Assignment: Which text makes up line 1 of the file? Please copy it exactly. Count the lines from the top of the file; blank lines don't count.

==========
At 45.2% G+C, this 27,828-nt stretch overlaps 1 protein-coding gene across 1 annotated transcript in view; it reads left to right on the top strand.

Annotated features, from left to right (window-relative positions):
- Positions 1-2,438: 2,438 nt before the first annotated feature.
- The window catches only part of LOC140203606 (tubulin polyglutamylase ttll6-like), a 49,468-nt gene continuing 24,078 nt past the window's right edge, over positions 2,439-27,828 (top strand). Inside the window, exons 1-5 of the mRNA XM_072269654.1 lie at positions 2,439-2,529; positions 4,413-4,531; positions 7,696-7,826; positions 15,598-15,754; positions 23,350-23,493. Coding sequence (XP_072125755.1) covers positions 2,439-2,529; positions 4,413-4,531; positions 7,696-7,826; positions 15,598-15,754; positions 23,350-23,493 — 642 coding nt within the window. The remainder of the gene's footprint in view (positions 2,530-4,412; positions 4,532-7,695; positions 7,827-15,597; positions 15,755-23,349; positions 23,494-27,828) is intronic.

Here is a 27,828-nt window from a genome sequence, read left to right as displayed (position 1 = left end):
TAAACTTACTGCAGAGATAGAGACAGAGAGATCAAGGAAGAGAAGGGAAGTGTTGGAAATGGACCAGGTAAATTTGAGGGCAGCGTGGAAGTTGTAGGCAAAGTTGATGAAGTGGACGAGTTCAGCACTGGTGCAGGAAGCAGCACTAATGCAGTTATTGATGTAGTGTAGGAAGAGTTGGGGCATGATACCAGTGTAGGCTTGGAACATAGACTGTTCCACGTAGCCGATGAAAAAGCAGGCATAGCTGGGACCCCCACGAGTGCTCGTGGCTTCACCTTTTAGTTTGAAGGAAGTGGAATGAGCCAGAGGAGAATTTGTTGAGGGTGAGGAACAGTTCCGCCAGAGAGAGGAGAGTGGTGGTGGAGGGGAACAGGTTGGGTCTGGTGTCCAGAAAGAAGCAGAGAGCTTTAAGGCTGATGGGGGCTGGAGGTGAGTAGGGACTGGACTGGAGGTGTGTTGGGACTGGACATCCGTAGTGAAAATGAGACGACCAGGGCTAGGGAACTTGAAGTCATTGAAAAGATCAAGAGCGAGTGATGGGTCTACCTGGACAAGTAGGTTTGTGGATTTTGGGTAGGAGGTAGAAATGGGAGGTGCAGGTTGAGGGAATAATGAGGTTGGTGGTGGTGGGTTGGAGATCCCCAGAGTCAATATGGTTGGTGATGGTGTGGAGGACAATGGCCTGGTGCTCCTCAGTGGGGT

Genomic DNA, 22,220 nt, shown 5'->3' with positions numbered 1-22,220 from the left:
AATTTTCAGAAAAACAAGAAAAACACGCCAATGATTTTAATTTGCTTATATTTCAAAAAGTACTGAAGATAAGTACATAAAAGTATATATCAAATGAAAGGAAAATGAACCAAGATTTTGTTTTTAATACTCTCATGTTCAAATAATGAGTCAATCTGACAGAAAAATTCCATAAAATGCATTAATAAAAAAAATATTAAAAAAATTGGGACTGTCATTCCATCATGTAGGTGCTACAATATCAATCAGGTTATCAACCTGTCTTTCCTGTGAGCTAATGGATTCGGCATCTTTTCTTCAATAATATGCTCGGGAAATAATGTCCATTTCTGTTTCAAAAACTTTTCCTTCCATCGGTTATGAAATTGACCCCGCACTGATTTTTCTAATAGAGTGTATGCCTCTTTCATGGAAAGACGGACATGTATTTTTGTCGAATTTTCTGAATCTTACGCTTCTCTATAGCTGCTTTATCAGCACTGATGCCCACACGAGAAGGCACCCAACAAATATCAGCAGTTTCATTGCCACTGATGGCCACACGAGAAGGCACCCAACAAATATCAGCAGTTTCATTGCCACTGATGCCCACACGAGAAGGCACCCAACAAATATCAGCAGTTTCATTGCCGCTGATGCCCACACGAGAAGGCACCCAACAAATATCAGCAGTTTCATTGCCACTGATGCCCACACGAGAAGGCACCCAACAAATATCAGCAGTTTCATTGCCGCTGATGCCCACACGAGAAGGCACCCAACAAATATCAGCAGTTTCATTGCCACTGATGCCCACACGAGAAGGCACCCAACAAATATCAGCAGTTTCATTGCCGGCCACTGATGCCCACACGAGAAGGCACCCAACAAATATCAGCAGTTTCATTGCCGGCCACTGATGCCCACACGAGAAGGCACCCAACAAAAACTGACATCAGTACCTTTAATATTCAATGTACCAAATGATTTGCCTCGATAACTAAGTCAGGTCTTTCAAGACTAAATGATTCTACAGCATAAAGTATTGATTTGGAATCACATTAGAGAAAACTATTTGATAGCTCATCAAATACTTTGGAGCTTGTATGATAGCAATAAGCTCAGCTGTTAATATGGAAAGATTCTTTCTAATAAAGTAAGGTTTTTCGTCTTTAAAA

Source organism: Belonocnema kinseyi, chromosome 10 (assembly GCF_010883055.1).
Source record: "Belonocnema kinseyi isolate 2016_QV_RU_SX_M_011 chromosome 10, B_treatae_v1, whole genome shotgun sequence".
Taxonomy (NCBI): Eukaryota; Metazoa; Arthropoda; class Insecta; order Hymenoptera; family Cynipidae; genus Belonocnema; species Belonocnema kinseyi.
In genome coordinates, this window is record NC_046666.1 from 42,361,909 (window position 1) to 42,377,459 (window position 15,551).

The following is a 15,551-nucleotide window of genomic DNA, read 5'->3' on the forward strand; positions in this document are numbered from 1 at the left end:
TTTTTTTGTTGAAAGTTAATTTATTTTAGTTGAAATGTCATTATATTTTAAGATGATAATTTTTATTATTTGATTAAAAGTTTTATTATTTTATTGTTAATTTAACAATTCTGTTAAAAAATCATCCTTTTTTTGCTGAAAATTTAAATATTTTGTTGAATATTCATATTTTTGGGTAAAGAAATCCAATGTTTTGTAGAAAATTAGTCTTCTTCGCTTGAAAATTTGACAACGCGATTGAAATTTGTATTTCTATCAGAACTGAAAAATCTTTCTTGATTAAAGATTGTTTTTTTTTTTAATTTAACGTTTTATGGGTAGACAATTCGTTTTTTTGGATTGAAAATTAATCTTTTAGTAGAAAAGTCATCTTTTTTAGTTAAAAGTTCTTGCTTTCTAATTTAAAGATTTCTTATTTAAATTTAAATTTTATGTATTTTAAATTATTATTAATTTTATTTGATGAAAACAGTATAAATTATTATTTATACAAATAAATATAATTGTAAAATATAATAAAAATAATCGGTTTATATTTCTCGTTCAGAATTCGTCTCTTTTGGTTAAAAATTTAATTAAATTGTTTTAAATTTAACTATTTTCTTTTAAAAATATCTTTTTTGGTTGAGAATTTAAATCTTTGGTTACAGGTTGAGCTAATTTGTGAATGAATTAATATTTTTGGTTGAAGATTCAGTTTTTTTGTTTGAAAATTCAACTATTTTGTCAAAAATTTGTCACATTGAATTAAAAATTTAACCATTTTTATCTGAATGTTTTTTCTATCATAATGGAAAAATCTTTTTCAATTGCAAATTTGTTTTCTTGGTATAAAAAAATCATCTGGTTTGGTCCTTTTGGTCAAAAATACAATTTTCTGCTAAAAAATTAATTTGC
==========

At 45.2% G+C, this 27,828-nt stretch overlaps 1 protein-coding gene across 1 annotated transcript in view; it reads left to right on the top strand.